May 8, 2015

When I Think of You, Father.

Angie Krausfeldt Article Pic

My Dad…I can spend my time writing about all the ways he failed me and my family, but that’s not what I feel in my heart or in my mind.

My entire life I struggled to relate to a person that was consistently impossible, indifferent and unattainable. Choices that were made, time that was lost, all the things that kept him from his family and the love that was right there in front of him for the taking.

Two days ago, my brother and his wife picked my dad up from my grandparent’s house (where he has been living alone for years), and checked him into the hospital in the ward for the mentally ill, where he will stay for a transitional period before being placed in a nursing home.

He is 56 years old.

This put an end to a year long struggle my family has been going through in our attempt to care for him, on our own, after he ended up in the emergency room last Thanksgiving. He needs more than we can give, and it was clear that he needed to be placed somewhere with 24-hour care. It’s not just an end though, but it’s the beginning of a better life for him and for us.

In the wake of his absence these last two days, I became fixated on “rescuing” his house plants that he had nurtured and loved for years, but were dying and in need of some major TLC. There were about five or six left at my grandparent’s and I needed to get over there and nurse them back to health. And so we did. As my mom and I were re-potting them, mixing in fresh dirt and giving them a much needed drink of water, I was ruminating about why I was so invested in this mission to resuscitate these plants. Clearly it was about more than saving the philodendrons.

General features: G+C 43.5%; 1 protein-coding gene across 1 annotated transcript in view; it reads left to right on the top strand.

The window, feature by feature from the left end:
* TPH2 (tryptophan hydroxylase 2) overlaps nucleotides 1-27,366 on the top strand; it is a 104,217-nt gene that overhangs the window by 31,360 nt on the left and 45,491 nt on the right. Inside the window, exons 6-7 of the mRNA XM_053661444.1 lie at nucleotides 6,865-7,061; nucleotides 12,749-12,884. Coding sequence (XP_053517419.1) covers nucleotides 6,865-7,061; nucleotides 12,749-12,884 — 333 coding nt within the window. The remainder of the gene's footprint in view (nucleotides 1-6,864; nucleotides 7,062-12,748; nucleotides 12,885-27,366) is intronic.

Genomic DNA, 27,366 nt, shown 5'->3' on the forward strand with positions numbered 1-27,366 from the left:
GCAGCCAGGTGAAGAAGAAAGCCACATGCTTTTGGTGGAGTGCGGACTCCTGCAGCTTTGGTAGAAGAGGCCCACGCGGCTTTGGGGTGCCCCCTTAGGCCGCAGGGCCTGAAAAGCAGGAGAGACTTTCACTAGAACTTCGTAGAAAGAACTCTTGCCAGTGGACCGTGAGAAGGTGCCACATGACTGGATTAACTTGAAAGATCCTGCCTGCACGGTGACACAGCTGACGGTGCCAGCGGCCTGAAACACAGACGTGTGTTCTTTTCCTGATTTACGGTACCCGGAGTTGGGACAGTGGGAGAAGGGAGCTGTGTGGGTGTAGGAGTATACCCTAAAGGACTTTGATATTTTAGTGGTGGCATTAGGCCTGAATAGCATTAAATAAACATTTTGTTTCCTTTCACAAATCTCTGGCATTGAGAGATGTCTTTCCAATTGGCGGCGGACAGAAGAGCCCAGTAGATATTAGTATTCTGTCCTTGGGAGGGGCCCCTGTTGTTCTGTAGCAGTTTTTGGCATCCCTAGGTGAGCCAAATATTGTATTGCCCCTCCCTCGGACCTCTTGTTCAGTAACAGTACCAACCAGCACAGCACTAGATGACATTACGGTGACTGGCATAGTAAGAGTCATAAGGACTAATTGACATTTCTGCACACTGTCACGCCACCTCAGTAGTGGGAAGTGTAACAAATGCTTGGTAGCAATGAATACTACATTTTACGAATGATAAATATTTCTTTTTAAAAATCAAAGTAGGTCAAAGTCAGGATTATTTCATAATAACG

My Dad loved to garden. He took great care in making sure his plants were thriving, and he went to the same garden center every spring to find the flowers that would decorate the yard outside the basement apartment he rented for over 15 years. He fixated on his plants and his garden as only someone with obsessive compulsive tendencies can. There was a time he could love anything back to life—he was gifted with a green thumb, and the man took pride in his beautiful yard.

So loving his plants back to life, after he lost the ability to care for them himself, was a way to connect to a man who was incapable of loving my brother and I the way we needed to be loved by our father. As an adult, I show my garden and my plants the same care and attention my father showed his. It helps me to understand my father in one of the few ways I know how to. He was a dog lover as well. On visits to him over the last year, I would bring my lab, not just because it was therapeutic for my dad, but also because it helped me feel like we shared something more than just pain.

When you’re looking for something, anything to help you reach someone seemingly unreachable, you find a way. He’ll never give my brother, me, our children or my lovely mama the care and attention we deserve and should have always had, but he has goodness in him. He did and he still does, and when I think of him, I’ll think of how he was when he loved something.




8 Life Changing Truths I learned from my Father’s Stroke.


Author: Angie Krausfeldt

Editor: Travis May

Photo: Author’s Own


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